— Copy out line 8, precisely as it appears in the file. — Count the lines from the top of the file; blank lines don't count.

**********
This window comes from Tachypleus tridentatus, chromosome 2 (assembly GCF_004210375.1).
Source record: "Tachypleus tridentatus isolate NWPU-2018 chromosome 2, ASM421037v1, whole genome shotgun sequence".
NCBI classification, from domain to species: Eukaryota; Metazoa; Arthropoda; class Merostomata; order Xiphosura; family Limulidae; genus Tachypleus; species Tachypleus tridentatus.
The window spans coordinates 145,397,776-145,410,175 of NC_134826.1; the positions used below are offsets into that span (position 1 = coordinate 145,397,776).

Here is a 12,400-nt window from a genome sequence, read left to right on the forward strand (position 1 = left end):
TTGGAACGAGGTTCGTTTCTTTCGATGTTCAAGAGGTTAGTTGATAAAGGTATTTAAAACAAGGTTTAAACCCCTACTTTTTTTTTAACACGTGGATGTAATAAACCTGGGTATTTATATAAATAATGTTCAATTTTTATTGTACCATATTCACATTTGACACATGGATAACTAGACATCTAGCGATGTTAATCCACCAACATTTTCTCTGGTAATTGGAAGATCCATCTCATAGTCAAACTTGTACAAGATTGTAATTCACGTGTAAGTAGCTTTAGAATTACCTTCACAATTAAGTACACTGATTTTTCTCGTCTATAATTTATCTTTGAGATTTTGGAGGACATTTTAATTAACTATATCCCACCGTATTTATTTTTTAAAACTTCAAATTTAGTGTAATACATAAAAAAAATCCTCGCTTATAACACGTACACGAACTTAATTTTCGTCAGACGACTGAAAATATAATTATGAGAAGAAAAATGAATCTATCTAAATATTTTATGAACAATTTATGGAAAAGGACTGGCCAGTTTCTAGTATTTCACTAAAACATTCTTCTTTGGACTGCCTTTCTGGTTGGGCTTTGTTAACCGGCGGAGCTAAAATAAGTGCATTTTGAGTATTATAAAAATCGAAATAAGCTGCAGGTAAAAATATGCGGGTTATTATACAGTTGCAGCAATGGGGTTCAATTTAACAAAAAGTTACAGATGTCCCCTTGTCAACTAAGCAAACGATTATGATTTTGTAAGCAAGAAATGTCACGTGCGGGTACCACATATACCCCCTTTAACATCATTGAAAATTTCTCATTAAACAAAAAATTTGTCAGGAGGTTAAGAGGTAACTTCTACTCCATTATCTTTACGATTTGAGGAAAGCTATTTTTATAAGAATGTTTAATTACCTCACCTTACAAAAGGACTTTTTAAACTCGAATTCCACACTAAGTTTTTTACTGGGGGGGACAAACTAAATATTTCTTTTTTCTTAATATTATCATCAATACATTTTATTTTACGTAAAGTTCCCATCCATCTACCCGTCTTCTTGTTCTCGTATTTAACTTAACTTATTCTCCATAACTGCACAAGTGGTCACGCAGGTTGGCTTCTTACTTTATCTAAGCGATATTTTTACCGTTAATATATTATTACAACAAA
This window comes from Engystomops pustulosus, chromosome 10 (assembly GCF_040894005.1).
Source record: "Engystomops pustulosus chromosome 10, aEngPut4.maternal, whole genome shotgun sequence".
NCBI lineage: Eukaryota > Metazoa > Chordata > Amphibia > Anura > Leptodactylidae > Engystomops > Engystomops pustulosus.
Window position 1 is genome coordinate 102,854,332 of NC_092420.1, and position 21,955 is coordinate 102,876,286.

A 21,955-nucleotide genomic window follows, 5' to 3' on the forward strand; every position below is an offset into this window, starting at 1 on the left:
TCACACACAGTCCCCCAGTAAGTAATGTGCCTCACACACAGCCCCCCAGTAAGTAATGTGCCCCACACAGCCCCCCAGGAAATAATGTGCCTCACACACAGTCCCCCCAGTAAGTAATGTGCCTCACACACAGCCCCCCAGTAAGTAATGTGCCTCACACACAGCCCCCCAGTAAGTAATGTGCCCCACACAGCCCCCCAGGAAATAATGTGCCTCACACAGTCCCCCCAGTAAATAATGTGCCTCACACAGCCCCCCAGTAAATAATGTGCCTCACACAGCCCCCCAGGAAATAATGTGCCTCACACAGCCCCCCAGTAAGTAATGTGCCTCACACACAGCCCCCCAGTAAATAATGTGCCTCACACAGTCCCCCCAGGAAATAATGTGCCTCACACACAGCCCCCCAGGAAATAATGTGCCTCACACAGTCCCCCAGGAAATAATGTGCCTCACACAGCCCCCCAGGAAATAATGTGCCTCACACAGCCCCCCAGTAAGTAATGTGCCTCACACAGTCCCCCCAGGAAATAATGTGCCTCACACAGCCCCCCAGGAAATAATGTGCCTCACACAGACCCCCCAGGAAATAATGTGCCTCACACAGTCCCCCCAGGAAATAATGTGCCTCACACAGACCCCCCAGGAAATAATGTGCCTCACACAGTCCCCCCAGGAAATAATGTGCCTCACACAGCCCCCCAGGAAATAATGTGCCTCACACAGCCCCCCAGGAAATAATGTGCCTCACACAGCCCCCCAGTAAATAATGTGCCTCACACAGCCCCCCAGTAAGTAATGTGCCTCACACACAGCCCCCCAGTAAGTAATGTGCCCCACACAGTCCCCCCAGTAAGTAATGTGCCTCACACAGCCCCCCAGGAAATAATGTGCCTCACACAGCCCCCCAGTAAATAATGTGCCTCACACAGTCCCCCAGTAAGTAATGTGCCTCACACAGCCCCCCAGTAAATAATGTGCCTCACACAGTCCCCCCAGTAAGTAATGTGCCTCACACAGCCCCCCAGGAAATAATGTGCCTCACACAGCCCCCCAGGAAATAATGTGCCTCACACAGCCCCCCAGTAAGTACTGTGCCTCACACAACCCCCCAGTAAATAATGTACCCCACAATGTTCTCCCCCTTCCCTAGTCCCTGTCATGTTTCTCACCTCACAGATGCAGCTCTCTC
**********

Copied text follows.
Source record: "Engystomops pustulosus chromosome 10, aEngPut4.maternal, whole genome shotgun sequence".